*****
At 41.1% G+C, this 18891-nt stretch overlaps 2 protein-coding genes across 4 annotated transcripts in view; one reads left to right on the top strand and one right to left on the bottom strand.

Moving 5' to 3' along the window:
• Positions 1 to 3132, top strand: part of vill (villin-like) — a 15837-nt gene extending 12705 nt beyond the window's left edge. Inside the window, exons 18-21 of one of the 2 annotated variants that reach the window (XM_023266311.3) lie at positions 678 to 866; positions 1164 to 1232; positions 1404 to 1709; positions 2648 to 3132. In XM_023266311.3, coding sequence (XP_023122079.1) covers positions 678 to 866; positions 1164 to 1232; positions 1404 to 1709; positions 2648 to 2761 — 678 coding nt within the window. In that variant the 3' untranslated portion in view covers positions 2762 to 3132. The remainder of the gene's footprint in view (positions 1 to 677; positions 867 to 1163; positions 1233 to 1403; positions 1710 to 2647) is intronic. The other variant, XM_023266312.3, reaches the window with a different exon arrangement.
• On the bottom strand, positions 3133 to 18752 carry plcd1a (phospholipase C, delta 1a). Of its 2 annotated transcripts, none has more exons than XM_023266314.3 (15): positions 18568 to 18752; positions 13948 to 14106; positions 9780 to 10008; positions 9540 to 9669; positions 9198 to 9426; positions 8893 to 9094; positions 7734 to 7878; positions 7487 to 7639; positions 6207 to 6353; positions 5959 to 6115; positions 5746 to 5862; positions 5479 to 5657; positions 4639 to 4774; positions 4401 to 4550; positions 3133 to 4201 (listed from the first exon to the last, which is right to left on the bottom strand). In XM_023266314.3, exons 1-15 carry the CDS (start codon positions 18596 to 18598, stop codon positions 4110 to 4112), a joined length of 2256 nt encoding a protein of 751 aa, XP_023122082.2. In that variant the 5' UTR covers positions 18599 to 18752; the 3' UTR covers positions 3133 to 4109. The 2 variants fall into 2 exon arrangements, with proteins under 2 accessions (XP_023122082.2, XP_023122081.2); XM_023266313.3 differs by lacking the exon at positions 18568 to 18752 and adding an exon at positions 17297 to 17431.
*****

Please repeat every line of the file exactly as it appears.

At 41.1% G+C, this 18891-nt stretch overlaps 2 protein-coding genes across 4 annotated transcripts in view; one reads left to right on the top strand and one right to left on the bottom strand.

Moving 5' to 3' along the window:
• Positions 1 to 3132, top strand: part of vill (villin-like) — a 15837-nt gene extending 12705 nt beyond the window's left edge. Inside the window, exons 18-21 of one of the 2 annotated variants that reach the window (XM_023266311.3) lie at positions 678 to 866; positions 1164 to 1232; positions 1404 to 1709; positions 2648 to 3132. In XM_023266311.3, coding sequence (XP_023122079.1) covers positions 678 to 866; positions 1164 to 1232; positions 1404 to 1709; positions 2648 to 2761 — 678 coding nt within the window. In that variant the 3' untranslated portion in view covers positions 2762 to 3132. The remainder of the gene's footprint in view (positions 1 to 677; positions 867 to 1163; positions 1233 to 1403; positions 1710 to 2647) is intronic. The other variant, XM_023266312.3, reaches the window with a different exon arrangement.
• On the bottom strand, positions 3133 to 18752 carry plcd1a (phospholipase C, delta 1a). Of its 2 annotated transcripts, none has more exons than XM_023266314.3 (15): positions 18568 to 18752; positions 13948 to 14106; positions 9780 to 10008; positions 9540 to 9669; positions 9198 to 9426; positions 8893 to 9094; positions 7734 to 7878; positions 7487 to 7639; positions 6207 to 6353; positions 5959 to 6115; positions 5746 to 5862; positions 5479 to 5657; positions 4639 to 4774; positions 4401 to 4550; positions 3133 to 4201 (listed from the first exon to the last, which is right to left on the bottom strand). In XM_023266314.3, exons 1-15 carry the CDS (start codon positions 18596 to 18598, stop codon positions 4110 to 4112), a joined length of 2256 nt encoding a protein of 751 aa, XP_023122082.2. In that variant the 5' UTR covers positions 18599 to 18752; the 3' UTR covers positions 3133 to 4109. The 2 variants fall into 2 exon arrangements, with proteins under 2 accessions (XP_023122082.2, XP_023122081.2); XM_023266313.3 differs by lacking the exon at positions 18568 to 18752 and adding an exon at positions 17297 to 17431.